Can you give some tips for formatting and editing a novel manuscript?

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Formatting can be pushed to the last thing you do, to be honest, because the editing process will most likely move (or remove) a lot of elements around. Entire chapters may move! So don’t worry so much about the formatting.

When I draft a novel, or novella, I usually don’t worry about:

Indentation

Emdash’s (- - is fine, you can clean it up)

Stray spaces at the end of paragraphs or sentences

All of the little stuff will be fixed in editing. Everyone is a little bit different—an you’ll find your person style—but for me I’ve learned that the sooner I can get an idea out, the easier it will be to finish something that can be edited. Steven Pressfield calls these elements “Resistance” in his book The War of Art. Worrying about formatting, or how clean a manuscript is, before finishing the first draft is a good example of the way your mind tries to resist doing the hard work. I’m super guilty of this! I love productivity hacks, haha. But it’s all resistance to the work that needs to be done.

As for editing a novel: There’s no easy way to do it. It will take the time it takes, and just know that you will get much better at it the more you dive in.

Here are some things I’ve learned:

Do a full read of the novel without making any notes as you’re reading — when you’re done, journal about how you feel about it. Did it feel like a complete story? Did you enjoy reading it? Were there big issues that you know you need to fix?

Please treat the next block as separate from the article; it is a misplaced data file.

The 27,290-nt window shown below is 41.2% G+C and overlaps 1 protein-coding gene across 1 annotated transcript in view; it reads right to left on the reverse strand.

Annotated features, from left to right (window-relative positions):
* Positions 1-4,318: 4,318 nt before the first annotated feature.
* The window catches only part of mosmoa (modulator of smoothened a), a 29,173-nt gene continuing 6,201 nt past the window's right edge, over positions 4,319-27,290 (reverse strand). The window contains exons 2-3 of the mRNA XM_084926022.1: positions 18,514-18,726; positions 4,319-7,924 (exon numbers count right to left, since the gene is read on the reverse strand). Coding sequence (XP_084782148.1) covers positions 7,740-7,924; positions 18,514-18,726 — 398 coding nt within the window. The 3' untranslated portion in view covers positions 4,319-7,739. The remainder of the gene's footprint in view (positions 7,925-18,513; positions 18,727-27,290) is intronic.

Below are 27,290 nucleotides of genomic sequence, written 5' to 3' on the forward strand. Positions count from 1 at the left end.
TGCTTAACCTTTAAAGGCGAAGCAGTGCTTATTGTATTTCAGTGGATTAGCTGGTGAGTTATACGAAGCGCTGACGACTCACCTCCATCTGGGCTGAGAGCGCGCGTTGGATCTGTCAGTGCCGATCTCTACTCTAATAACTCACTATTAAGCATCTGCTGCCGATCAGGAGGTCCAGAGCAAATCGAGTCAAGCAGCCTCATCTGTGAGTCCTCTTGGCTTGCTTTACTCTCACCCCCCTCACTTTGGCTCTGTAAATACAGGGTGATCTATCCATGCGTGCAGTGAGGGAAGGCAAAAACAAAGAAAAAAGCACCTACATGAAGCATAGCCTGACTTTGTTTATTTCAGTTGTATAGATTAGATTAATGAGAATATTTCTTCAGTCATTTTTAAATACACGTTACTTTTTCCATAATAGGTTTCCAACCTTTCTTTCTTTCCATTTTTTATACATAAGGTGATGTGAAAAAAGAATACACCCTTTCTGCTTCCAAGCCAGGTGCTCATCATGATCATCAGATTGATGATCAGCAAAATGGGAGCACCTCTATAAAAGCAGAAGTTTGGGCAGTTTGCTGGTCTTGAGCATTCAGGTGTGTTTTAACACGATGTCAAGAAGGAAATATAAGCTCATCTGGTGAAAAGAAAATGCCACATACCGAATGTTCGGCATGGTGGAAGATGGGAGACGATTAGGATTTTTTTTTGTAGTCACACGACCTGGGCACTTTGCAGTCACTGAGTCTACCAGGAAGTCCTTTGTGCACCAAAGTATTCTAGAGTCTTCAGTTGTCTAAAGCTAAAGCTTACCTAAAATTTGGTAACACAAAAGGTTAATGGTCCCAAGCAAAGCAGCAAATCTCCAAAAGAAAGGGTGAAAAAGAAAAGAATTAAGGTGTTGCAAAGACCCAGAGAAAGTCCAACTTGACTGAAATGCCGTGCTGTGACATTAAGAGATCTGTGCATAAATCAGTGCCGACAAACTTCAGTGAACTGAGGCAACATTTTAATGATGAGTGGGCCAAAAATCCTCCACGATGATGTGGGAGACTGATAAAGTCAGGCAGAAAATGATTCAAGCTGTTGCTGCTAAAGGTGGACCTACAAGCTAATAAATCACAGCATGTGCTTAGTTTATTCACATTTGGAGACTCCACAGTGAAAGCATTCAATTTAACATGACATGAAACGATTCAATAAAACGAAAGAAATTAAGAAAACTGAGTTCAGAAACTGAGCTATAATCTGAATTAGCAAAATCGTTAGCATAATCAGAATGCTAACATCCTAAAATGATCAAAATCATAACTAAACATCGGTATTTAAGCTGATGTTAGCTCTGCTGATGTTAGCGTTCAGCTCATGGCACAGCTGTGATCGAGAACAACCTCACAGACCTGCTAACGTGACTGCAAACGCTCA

If you haven’t outlined it ahead of time (I don’t!) - create a reverse outline. I stole this from Jeff Vandermeer’s book on writing Wonderbook: The Illustrated Guide to Creating Imaginative Fiction. It just means to create the outline as you re-read the finished manuscript, as opposed to ahead of starting the writing

Do a structural re-read - Does the structure of the story make sense? Does it have a beginning, middle, end? Are there any loose plots?

Can you cut the first 100 words? This is an interesting one because it seems so weird. But if you can cut the first 100 words, or 300 words, or chapter from the book — and if the story /character/intro still makes sense, then cut it!

The reason for this is: we often take about an entire chapter to “spin up” the voice, or world, or characters. This writing is often not useful at all. Get to the action, get to where the voice is humming early.

Try it out! Cut the first 300 words, go take a walk, and try to read again from the beginning.

Then, when you’re set on structure/plot, start copy editing - this is when you can start going sentence-by-sentence and look for opportunities to improve the writing at a granular level, fix spelling, fix grammar, etc.

You don’t want to start this too early, because like I said: you might cut the entire chapter! So save it until the end, if you can

Pass it to someone you think will give you honest feedback - this is the hardest part. But your friends or partner will probably be unhelpful readers. They have too much invested in not rocking the boat, or know how long you’ve been working on this project. Try to find another writer, or a really good reader, who you can trust to give you the good stuff. Then ask:

Were there any times they were bored?

Did they believe the world/characters/story?

What parts did they like the best?

Put it away for a while, move on to the next project. This is hard too because you’ve spent so long on it that it feels like the most important thing in the world. But the best editing you can do is put the novel in a box for a month, or two, or three, and then come back to it once you’ve completely forgotten about the characters and the internal story you have. This is beneficial because: You know the story best! So it’s really easy to skip over elements the you know but have not written down. But the fresh reader won’t know those things… because you haven’t written them down, or sign posted them.

Good luck!

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